Marginal product – The change in total product because of a one-unit increase in the quantity of a variable input (usually labor).
Marginal propensity to consume (MPC) – The fraction of a change in income that is spent on consumption (while the rest is saved).
Marginal propensity to import (MPM) – The change in imports caused by a one unit increase in income (usually greater than zero but less than 1).
Marginal propensity to save (MPS) – The fraction of a change in income that is saved (or 1 –MPC).
Marginal rate of transformation (MRT) – The slope of the production possibilities frontier (PPF). It shows the opportunity cost of “transforming” one good into another, also known as the trade off.
Marginal revenue – The change in total revenue that results from a one-unit increase in the quantity of the good or service that is sold.
Marginal social benefit – The marginal benefit that is enjoyed by society, both those involved and not involved in the original transaction.
Marginal social cost – The marginal cost incurred by society, both those involved and not involved in the original transaction.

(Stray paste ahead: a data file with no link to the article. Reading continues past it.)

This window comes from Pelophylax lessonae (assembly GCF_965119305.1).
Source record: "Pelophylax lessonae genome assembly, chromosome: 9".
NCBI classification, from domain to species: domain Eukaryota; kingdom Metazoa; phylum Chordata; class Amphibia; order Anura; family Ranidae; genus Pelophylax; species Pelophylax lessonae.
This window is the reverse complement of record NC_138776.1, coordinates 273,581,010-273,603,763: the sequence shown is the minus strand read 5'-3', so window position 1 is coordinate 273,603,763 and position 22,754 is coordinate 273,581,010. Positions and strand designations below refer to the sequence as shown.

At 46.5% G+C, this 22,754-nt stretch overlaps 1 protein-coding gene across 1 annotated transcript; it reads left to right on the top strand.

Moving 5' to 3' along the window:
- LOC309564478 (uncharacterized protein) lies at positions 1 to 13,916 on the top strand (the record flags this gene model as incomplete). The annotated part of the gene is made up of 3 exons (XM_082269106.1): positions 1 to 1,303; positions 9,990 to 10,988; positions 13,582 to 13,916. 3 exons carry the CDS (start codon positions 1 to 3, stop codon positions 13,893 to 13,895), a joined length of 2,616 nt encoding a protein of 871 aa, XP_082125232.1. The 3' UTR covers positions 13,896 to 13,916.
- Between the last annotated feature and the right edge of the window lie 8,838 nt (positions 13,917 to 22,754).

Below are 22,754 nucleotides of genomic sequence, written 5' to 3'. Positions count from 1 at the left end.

Marginalism – The process of analyzing the additional or incremental costs or benefits that occur when faced with a decision.
Marginally attached worker – A person who does not currently have a job but is available and willing to work, however they have not made specific efforts to find a job in the previous month but has
looked for a job in the recent past.
Market – The institution through which buyers and sellers can interact and conduct exchange of goods and services.
Market demand – The sum of all quantities of a good or service demanded by all consumers within a given time period.